By Colin Bodayle
After accusing humanity of killing God, Nietzsche’s madman proclaims:
How were we able to drink up the sea? Who gave us the sponge to wipe away the entire horizon? What did we do when we loosened the earth from its sun?
Of this trilogy, the first is the most confusing. What does it mean to “drink up the sea?” While “wiping away the horizon” and “loosing the earth from its sun” fit Nietzsche’s discussion of the death of God aptly, the powerful line “how were we able to drink up the sea?” has always struck me as odd. What could Nietzsche mean by it?
The Persian Rubicon
One possibility is that Nietzsche alludes to Herodotus, who says of the Persian army:
Save for the great rivers, was there a stream his army drank from that was not drunk dry? Histories, Bk. VII, 20-21.
By the streams dried up in their wake, Herodotus describes the size of an army. Yet the Persians left the great rivers unscathed; an army that could drink up a sea, on the other hand, would be immense indeed.
On the other hand, a “sea” represents a stationary collection of water, while a river implies motion, a fount, and a boundary to be crossed. An army crossing a river represents action; the drinking up of a sea represents the dwindling of an hourglass.
No marching army drank this sea; the locals drank it up.
Horizon of the Infinite
The antecedent aphorism speaks of the ocean. Nietzsche writes:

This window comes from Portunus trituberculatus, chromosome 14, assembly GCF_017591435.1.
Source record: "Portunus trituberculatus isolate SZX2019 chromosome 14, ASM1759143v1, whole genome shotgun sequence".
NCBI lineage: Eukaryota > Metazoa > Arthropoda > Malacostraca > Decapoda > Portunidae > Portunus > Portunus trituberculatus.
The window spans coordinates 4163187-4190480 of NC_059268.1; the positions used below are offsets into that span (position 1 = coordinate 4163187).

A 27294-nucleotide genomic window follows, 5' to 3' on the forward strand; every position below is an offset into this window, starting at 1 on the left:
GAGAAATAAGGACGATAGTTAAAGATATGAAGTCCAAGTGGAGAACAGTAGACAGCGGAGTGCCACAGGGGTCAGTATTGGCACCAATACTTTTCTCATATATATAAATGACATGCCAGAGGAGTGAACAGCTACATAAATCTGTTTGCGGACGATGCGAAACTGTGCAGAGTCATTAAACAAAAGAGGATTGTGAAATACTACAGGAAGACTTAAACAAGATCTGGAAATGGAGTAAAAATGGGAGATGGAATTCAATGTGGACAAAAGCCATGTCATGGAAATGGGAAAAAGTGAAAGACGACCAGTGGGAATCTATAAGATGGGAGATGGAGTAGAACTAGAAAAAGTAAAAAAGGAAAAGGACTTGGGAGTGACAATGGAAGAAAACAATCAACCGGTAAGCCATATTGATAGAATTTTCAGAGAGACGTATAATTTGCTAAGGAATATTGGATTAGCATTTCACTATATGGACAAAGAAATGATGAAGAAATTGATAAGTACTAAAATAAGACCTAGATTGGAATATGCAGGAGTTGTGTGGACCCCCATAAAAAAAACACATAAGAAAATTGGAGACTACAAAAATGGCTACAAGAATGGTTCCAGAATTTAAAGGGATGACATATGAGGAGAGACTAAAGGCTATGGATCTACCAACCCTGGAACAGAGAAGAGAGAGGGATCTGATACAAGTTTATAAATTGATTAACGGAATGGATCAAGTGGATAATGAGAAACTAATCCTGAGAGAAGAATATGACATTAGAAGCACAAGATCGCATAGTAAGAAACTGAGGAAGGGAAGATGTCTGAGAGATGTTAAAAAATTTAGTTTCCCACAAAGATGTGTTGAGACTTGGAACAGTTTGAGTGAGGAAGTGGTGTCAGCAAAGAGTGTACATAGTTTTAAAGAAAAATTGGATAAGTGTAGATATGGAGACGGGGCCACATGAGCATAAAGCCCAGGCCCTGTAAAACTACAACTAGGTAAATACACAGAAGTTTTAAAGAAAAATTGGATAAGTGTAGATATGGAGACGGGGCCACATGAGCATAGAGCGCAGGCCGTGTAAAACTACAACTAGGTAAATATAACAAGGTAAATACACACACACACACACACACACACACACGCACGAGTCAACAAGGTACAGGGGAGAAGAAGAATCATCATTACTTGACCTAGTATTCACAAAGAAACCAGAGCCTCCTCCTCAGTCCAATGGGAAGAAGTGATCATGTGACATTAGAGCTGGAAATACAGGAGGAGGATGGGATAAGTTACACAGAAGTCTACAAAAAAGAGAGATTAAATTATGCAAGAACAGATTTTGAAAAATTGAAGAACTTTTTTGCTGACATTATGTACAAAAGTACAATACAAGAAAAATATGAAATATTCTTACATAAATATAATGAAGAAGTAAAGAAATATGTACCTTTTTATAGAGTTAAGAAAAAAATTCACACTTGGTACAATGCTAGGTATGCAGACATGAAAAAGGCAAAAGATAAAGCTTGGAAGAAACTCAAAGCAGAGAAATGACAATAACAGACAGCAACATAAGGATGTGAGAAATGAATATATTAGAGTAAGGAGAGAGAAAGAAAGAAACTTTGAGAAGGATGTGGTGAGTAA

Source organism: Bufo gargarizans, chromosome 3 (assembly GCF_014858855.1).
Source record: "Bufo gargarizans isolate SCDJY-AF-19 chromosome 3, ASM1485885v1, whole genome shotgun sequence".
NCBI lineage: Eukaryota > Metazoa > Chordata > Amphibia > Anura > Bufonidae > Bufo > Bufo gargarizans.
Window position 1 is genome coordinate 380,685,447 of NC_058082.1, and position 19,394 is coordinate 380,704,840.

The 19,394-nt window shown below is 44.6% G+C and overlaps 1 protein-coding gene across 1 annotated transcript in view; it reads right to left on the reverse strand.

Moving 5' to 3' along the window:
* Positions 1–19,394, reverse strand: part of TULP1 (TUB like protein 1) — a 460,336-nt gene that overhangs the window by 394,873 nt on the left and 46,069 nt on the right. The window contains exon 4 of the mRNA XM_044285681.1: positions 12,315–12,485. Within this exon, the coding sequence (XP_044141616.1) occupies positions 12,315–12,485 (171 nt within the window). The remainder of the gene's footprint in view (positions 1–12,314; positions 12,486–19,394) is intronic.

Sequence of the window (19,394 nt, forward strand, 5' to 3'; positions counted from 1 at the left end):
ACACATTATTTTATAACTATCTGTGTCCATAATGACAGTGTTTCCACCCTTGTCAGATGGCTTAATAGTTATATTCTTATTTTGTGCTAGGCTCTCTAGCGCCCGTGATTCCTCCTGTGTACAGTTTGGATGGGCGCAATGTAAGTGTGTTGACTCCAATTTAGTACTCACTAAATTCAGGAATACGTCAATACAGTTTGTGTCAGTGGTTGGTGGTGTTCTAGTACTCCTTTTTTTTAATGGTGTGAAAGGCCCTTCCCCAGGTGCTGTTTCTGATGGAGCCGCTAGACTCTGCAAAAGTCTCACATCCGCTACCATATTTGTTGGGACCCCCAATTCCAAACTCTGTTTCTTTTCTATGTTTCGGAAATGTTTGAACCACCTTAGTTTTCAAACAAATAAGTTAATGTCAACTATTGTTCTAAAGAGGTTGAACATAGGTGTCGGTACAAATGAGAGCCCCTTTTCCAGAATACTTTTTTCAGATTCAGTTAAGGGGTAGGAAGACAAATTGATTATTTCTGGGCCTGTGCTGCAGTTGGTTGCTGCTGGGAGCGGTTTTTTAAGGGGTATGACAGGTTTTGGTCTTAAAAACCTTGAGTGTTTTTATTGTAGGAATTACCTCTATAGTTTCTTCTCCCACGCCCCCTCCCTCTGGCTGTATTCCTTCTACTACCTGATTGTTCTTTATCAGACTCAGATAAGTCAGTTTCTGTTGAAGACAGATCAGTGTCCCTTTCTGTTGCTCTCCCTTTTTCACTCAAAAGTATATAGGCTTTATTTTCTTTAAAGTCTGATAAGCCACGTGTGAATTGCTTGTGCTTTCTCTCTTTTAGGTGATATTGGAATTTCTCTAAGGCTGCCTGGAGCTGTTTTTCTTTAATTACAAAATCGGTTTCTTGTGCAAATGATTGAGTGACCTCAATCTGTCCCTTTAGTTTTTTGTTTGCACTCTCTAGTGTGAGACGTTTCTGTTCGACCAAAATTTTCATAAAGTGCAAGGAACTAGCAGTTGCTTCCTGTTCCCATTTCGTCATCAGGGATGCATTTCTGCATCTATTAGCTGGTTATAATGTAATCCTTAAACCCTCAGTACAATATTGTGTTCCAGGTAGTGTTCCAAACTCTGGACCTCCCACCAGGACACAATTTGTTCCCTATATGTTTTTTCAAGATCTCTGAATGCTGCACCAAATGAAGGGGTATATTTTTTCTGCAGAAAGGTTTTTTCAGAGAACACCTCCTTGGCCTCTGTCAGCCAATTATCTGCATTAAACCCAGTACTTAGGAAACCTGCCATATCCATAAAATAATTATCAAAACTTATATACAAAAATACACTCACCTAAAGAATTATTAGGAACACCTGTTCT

In the horizon of the infinite. – We have left the land and have embarked. We have burned our bridges behind us – indeed we have gone farther and destroyed the land behind us. -The Gay Science, §124
Armies burn bridges so as not to be followed; yet the irony here is that a bridge links one piece of land to another; yet Nietzsche speaks of “embarking” in a ship into the ocean. Thus, when he says “we have gone further and destroyed the land behind us,” the “land” he speaks of connects ocean to ocean. “We have left the land … ” that is, we have abandoned all possibility of standing on solid ground: alluding to the “death of God” and the impossibility of foundation.
Now, little ship, look out. Beside you is the ocean: to be sure, it does not always roar, and at times it lies spread out like silk and gold and reveries of graciousness. But hours will come when you will realize that it is infinite and that there is nothing more awesome than infinity. Ibid.
“Beside you is the ocean” suggests that one stands upon the ship and looks out. The ship, here, represents the new ground. Yet the ship swims now in infinity, all land having been destroyed. Although the temper of the ocean varies, it stretches out infinitely: “the horizon of the infinite.” Nietzsche concludes:
Oh, the poor bird that felt free and now strikes the walls of this cage. Woe, when you feel homesick for land as if it had offered more freedom – and now there is no longer any “land.” Ibid.
The bird felt free, but now strikes its cage. Its cage is the infinite, now entirely indefinite. While sailing into the sea seems to offer freedom, without the possibility of returning home, homesickness for land replaces wanderlust. In subtext, the death of God seemed as if it would offer freedom; now, in the face of the infinite horizon, nothing could feel more confining.
Nietzsche employs these metaphors again in the following poem:
“Nach neuen Meeren”